In eight hyperprolactinemic amenorrheic women who had a microprolactinoma, LH secretion was examined by measuring its concentration in blood samples collected every 15 min for 6 h before and 8 days after successful selective adenomectomy. Computer analysis was used for LH peak evaluation. In both circumstances, serum PRL and basal estradiol (E2) levels were also determined. Before operation, the number of LH peaks ranged from zero to one per 6 h in seven patients and was two per 6 h in the eighth patient. In all patients, serum PRL was normal on the eighth postoperative day, while E2 levels remained low, similar to the values usually found in the early follicular phase of the cycle in normal women. Postoperatively, mean LH levels were similar to preoperative levels, but there was a dramatic increase in the number of LH peaks (three to five per 6 h) in five of the eight patients. These observations confirm the impairment of LH pulsatility in hyperprolactinemiaand demonstrate that normalization of PRL levels by surgery can restore LH pulsatile secretion in certain women as early as the eighth day after operation in the absence of a significant change in serum E2 levels. Thus, the preoperative impaired pulsatility of LH secretion was probably a central effect of hyperprolactinemia. [less ▲]

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See detailFollicle Stimulating Hormone -Secreting Pituitary adenomas
Beckers, Albert ULiege; Stevenaert, Achille ULiege; Mashiter, K. et al

in Journal of Clinical Endocrinology and Metabolism (1985), 61(3), 525-528

This retrospective study concerns 40 patients with an apparently nonsecretory pituitary adenoma who were operated on during an 11-yr period from 1971 to 1981. Among them, 6 men had elevated serum FSH ... [more ▼]

This retrospective study concerns 40 patients with an apparently nonsecretory pituitary adenoma who were operated on during an 11-yr period from 1971 to 1981. Among them, 6 men had elevated serum FSH levels. LH levels were normal in 5 and slightly elevated in 1. Testosterone levels were low in 2 patients and within normal limits in 2 others. Sexual impotency had developed from 6 months to 1 yr before surgery in all patients. Primary hypogonadism could be eliminated on clinical grounds (recent onset of hypogonadism, previous fertility of 5 of the 6, and postoperative improvement). After transsphenoidal adenomectomy, FSH levels returned to normal values in all, and clinical recovery occurred in most patients. Tumor tissue obtained at operation stained positively for the gonadotropins, but was negative for other pituitary hormones in all patients. The most probable explanation for these findings was that the tumors were responsible for the elevated FSH secretion. This explanation is supported by the immunocytochemical identification of gonadotropin-containing cells in the tumors. We conclude that these 6 men frm a series of 40 patients who presented with pituitary tumor but no GH, PRL, or ACTH hypersecretion had primary gonadotropinomas. [less ▲]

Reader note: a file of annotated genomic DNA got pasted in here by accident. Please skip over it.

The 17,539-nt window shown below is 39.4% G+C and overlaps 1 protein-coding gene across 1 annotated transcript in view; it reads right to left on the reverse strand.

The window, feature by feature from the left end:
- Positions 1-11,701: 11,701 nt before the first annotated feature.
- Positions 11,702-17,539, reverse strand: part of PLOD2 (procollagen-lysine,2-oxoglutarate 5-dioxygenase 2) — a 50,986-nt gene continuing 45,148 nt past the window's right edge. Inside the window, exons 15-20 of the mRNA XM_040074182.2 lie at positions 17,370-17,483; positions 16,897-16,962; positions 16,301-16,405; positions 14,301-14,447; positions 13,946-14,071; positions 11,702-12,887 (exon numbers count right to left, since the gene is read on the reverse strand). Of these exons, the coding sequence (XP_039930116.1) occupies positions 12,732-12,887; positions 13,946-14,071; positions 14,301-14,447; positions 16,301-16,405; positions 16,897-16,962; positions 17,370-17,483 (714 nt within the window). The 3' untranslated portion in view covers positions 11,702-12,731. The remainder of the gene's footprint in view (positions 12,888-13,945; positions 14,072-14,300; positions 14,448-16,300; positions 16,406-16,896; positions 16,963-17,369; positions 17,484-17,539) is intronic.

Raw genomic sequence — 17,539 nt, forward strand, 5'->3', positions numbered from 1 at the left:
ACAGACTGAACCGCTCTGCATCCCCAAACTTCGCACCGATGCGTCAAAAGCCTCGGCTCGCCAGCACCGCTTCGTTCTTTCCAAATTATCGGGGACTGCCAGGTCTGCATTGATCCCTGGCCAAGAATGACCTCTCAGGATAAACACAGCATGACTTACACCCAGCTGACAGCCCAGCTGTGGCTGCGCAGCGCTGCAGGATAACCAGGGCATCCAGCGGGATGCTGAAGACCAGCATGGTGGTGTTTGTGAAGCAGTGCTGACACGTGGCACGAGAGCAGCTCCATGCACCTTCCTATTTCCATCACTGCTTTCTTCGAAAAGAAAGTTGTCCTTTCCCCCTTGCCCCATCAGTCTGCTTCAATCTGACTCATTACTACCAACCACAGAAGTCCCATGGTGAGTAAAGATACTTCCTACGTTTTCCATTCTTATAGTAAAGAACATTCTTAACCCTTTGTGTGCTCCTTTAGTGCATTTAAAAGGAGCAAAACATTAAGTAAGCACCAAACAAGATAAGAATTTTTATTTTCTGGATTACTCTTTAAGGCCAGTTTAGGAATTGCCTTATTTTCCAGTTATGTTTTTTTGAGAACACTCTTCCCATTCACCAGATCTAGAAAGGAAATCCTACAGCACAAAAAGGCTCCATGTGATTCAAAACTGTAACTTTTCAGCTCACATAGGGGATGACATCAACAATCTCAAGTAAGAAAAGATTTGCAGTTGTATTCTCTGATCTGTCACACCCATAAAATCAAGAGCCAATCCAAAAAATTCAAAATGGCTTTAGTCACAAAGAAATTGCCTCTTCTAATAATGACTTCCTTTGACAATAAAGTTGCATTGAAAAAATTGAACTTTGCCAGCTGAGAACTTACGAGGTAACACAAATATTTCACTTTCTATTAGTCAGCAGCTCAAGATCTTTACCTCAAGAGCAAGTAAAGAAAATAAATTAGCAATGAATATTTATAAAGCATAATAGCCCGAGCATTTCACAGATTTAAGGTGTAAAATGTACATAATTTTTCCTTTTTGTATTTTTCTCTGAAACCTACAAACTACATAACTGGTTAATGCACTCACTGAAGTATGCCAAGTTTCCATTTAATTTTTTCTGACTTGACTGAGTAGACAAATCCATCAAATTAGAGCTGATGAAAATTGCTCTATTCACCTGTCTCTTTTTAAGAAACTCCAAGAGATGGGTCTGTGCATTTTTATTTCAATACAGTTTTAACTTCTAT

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See detailBovine follitropin: Isolation and characterization of the native hormone and its α and β subunits
Beckers, Jean-François ULiege; Closset, Jean ULiege; Maghuin-Rogister, Guy ULiege et al

in Biochimie (1977), 59

1. A reproducible procedure was developed for the purification of bovine follitropin. 2. The methode involved ammonium sulfate precipitation, ion exchange and adsorption chromatography, concanavaline-A ... [more ▼]

1. A reproducible procedure was developed for the purification of bovine follitropin. 2. The methode involved ammonium sulfate precipitation, ion exchange and adsorption chromatography, concanavaline-A-Sepharose chromatography and gel filtration. 3. A specific radioligand receptor assay was used to monitor each chromatographical step. 4. The potency of highly purified bovine follitropin as measured by Steelman and Pohley bioassay was 62 times the NIH-FSH-B1 standard preparation. 5. Contaminations of bovine follitropin by other glycoprotein hormones such as thyrotropin and lutropin amounted to 3 and 0.45 per cent by weight respectively as measured by specific radioimmunoassays and radioligand receptor assays. 6. The subunits alpha and beta of bovine follitropin were obtained by incubation in acidic urea, the chains being then separated by anion exchange chromatography. The subunits were submitted to complete characterization. The amino terminal residue of the alpha subunit is phenylalanine while a half cystine residue was found at the amino-terminal end of the beta chain. 8. Cross-contamination of the alpha and beta subunit preparations was measured by specific radioimmunoassays and amounted to 0.02 and 0.1 per cent by weight respectively. [less ▲]